Parents Dealing With a Child’s Tantrum
Written by: EVELIA SAUCEDO, MA, AMFT
Dealing with a child’s tantrum is not easy. Many times, parents feel frustration over the child’s behavior. In some cases, parents feel they have done everything possible to figure out what the child wants and, in the end, find themselves yelling or lashing out at the child. At times, parents will attempt to talk to the child and the more they cry or yell, the parent will resort to yelling back or give an indefinite consequence.
Children’s behaviors are not always very complex; however, it may seem that way when we ourselves are feeling overwhelmed. Adults have red flags indicating when something is in the midst of forming (i.e. Irritability/anger, frustration, stress, anxiety, etc.); a child is the same way. When the child expresses behaviors in a tantrum form, the child may be experiencing strong emotions, however, a child is not able to express or identify emotions the same way as an adult. In some cases, a child knows he/she is feeling something, however, they may not know what emotion they are feeling and will in turn express as best they can (tantrums).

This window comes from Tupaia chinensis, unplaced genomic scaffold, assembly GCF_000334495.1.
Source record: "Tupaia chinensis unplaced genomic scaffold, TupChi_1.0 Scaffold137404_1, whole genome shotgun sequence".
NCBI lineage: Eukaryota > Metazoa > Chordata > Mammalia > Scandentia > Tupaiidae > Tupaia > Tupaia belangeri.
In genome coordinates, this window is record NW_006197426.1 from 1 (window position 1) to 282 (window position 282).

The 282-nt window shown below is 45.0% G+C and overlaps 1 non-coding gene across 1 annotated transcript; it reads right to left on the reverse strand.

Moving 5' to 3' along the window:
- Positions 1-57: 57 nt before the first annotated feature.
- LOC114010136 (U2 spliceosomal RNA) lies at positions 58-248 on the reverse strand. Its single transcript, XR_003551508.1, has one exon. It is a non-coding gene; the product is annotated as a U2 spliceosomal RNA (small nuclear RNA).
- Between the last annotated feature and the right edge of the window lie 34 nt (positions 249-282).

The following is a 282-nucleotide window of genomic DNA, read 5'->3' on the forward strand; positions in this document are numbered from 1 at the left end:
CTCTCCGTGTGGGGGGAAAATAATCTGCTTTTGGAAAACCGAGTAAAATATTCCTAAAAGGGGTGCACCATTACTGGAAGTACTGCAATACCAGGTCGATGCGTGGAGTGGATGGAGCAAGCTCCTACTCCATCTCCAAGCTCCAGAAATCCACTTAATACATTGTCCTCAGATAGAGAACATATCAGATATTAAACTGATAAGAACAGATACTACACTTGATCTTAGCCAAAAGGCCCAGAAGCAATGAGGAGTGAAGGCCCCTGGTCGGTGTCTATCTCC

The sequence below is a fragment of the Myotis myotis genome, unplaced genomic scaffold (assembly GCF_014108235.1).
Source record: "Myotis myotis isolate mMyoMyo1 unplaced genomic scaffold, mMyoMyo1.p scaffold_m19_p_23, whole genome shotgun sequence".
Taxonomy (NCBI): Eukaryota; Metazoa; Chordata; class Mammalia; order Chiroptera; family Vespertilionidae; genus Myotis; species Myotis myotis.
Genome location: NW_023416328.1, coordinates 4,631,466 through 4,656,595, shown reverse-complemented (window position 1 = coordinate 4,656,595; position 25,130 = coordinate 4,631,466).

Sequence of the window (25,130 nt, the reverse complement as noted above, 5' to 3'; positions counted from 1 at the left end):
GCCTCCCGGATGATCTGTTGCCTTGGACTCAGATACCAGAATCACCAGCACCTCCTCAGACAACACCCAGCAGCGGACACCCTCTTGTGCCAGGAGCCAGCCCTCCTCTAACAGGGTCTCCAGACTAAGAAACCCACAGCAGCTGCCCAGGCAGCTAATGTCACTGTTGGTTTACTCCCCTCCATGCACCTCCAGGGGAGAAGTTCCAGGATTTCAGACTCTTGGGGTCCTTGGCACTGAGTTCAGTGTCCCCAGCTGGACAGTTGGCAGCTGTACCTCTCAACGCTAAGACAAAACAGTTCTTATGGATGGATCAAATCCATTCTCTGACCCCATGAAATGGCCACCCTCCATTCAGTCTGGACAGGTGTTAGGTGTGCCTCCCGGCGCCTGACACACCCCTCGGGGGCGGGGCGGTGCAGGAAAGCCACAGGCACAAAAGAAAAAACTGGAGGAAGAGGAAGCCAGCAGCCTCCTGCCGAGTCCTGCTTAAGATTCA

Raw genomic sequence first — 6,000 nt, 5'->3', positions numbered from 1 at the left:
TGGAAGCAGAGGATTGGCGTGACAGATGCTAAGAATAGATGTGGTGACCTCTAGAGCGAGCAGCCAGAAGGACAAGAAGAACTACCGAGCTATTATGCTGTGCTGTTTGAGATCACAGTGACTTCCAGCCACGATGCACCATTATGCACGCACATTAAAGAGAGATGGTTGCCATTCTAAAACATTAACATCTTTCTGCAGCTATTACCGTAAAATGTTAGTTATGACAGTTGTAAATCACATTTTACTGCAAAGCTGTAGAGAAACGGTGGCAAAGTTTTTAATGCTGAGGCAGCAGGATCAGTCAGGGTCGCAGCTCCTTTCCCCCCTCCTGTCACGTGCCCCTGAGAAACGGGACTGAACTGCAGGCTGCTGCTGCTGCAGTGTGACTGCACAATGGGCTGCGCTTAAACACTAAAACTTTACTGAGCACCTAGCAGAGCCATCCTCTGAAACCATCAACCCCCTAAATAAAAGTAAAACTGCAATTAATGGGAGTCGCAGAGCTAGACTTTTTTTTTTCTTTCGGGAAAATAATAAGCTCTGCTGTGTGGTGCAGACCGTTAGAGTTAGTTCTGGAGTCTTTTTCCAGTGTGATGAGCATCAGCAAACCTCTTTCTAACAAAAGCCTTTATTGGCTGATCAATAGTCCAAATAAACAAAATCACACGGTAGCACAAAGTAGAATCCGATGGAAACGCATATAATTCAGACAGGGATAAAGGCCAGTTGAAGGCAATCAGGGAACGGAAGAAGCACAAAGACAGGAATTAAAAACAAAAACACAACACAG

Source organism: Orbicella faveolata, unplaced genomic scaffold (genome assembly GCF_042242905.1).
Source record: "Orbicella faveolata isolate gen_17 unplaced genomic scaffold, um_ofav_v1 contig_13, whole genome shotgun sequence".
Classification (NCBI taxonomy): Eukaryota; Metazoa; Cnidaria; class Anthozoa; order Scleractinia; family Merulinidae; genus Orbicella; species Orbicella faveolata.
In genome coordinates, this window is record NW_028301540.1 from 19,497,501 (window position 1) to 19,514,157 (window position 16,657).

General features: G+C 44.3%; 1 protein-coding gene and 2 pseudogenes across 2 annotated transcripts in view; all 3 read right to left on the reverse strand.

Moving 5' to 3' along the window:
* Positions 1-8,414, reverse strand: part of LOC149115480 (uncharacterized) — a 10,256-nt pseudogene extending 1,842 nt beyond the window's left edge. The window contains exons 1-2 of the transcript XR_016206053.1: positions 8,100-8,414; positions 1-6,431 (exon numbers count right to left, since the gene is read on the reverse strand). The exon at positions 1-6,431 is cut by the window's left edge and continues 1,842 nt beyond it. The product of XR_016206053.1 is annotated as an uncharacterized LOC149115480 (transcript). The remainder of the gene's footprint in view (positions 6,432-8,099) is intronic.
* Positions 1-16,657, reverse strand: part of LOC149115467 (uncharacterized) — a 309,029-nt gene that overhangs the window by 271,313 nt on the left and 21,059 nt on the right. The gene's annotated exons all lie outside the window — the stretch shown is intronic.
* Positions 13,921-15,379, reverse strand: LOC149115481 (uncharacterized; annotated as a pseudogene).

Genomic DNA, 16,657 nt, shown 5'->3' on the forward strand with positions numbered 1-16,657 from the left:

As a parent, I have experienced moments of frustration due to not understanding my child’s tantrums. I learned that the louder we get as parents, the more frustrated we will feel and the less effective we will be. According to an evidence-based practice model launched and implemented by UC Davis’s, the Parent Child interaction Therapy also known as PCIT, when we model behaviors and teach our children positive skills, it will be of greater advantage in the relationship with your child. In other words, the negative behaviors will decrease.
Modeling positive behaviors such as effective communication, will be to our advantage because our children will begin to implement what we teach. Learning to manage our own emotions will be helpful when dealing with our child’s tantrum, to decrease power struggles and conflict. Taking a few deep breaths to calm ourselves will go a long way; thus, helping the child to self soothe.
Written by: EVELIA SAUCEDO, MA, Registered Associate Marriage and Family Therapist 101900. Supervised by Dr. Joselyn Josephine Ayala-Encalada Psy.D., Licensed Marriage and Family Therapist 96987